We Wanted A Revolution: Black Radical Women Exhibition with the Black Lives Matter Network
I can rightfully say that the Black Lives Matter activist movement is one of the most poignant and successful responses to unjust police brutality in America history. Often known for their peaceful marches and protests, healing toolkits and take action persona, it’s hard to remember that the movement was started by a small group of artists. Namely, three female artists that just wanted to express their frustrations to the masses in a productive and creative way. Last week, members of their Black Lives Matter California, Detroit and Montreal, Canada chapters celebrated that dialogue amongst artists that have made an impact on today’s culture. In partnership with the California African American Museum’s We Wanted a Revolution: Black Radical Women’s exhibit, the conversation included Author, Walter Mosley, artist Emory Douglas, the infamous Artist and former Black Panther Party Minister of Culture who created the “Pig” image for the police, sculptor Maren Hassinger, Playright, Sarah Jones and spoken word/performing artist Staceyann Chin, along with DJ, Lynnée Denise and dancers, Miss Prissy, “Queen Krump” and Shamell Bell.
“The vision behind “The Provocateurs” series to continue to build communication with the artistic community. We have the artists of today, kind of sitting at the feet and learning from the master teachers,” says Patrisse Cullors, Co-Founder of Black Lives Matter movement in 2013. “We’re in a wokeness and giving back is freedom. These artists are reaching back and feeding our #BLM network with their work and their voices. This isn’t a VIP situation, we’re all together, all learning from each other. That’s the idea.”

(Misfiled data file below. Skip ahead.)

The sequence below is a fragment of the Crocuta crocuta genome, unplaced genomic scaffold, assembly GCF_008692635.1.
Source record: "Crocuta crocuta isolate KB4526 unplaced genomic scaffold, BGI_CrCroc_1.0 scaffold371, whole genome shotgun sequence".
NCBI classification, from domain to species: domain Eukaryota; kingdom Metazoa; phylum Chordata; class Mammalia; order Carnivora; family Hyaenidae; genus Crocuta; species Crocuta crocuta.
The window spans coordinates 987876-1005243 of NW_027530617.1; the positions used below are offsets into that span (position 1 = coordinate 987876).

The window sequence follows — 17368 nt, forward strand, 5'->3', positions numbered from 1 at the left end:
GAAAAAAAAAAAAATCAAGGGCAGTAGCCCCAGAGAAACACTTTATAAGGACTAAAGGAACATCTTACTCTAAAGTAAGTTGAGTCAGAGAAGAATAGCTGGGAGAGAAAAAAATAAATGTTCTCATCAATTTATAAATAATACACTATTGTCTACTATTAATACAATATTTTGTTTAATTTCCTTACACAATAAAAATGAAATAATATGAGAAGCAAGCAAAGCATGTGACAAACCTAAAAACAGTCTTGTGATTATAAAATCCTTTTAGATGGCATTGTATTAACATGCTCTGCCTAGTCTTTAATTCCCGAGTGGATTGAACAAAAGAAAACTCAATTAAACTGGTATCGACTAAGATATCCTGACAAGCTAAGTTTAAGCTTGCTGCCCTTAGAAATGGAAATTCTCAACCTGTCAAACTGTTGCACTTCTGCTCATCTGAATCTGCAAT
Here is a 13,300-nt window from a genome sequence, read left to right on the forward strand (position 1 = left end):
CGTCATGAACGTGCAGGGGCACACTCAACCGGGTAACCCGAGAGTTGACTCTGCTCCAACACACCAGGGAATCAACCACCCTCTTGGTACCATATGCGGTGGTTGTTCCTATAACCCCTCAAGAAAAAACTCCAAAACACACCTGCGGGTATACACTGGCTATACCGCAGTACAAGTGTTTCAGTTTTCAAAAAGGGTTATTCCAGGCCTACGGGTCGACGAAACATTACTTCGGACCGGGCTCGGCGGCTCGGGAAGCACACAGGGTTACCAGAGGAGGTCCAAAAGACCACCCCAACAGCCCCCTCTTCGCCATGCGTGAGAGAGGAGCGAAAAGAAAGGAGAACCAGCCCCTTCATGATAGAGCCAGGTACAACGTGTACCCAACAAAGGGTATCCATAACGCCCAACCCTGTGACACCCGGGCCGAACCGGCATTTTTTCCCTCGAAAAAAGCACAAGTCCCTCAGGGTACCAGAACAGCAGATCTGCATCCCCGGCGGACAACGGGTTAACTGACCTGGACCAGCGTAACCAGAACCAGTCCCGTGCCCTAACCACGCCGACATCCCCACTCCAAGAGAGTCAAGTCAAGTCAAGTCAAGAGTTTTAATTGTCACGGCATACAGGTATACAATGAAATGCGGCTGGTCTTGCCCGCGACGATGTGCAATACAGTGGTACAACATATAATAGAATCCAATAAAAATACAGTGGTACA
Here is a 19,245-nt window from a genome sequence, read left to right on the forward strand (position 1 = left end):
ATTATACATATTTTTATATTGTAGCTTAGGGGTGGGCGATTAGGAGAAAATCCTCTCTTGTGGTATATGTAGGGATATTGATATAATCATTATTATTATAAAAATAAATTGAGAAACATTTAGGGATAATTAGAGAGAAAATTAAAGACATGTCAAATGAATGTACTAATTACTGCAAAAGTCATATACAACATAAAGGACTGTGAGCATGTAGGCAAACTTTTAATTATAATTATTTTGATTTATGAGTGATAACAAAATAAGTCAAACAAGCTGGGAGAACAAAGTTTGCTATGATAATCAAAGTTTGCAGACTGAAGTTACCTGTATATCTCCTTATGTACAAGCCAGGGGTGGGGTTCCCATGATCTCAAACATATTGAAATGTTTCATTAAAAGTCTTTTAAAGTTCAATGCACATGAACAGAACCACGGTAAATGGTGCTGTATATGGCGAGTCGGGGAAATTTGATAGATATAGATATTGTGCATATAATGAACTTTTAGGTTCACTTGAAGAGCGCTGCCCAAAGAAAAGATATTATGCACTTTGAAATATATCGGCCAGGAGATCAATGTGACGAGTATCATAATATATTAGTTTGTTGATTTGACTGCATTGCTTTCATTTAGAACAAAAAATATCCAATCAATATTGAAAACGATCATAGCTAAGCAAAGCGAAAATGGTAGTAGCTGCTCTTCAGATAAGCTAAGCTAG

Produced in conjunction with the exhibition, “We Wanted a Revolution: Black Radical Women,” 1965–85, the series aims to share how artists practice to engage political or social concepts and challenge the establishment. The exhibition will be on display at CAAM October 13, 2017-January 14, 2018.
“We’re still challenging the establishment and acknowledging that art has always played a huge part in any cultural revolution,” believes John Sloan, Detroit Chapter of Black Lives Matter organizer supporting the series in Los Angeles. “Detroit is still the smallest big city and we share our own unique set of challenges with colonization and gentrification but artists are still connected to action. We’re obligated to stay connected to the community yet give voice to the struggle.”
Events and series such as “The Provocateurs” serve to identify the numerous artists are striving to create radical social change through their work. Including renounced artists like Walter Mosley who shared his latest work with the crowd after sharing his vision of radical art. “Creating art within the radical framework can potentially be a weapon of mass destruction,” Mosley sharing with the audience. “We expose the core of life and because our fight for freedom and justice is complicated we think we can see an exit sign when no exit has been declared.”
Held before a diverse audience of artists and artists supporters alike, “The Provocateurs” series was filmed live and is now a part of the larger a creative video series featuring award winning performers, authors, visual artists and other established creatives known for their passionate abilities to interweave politically radical social change into their work.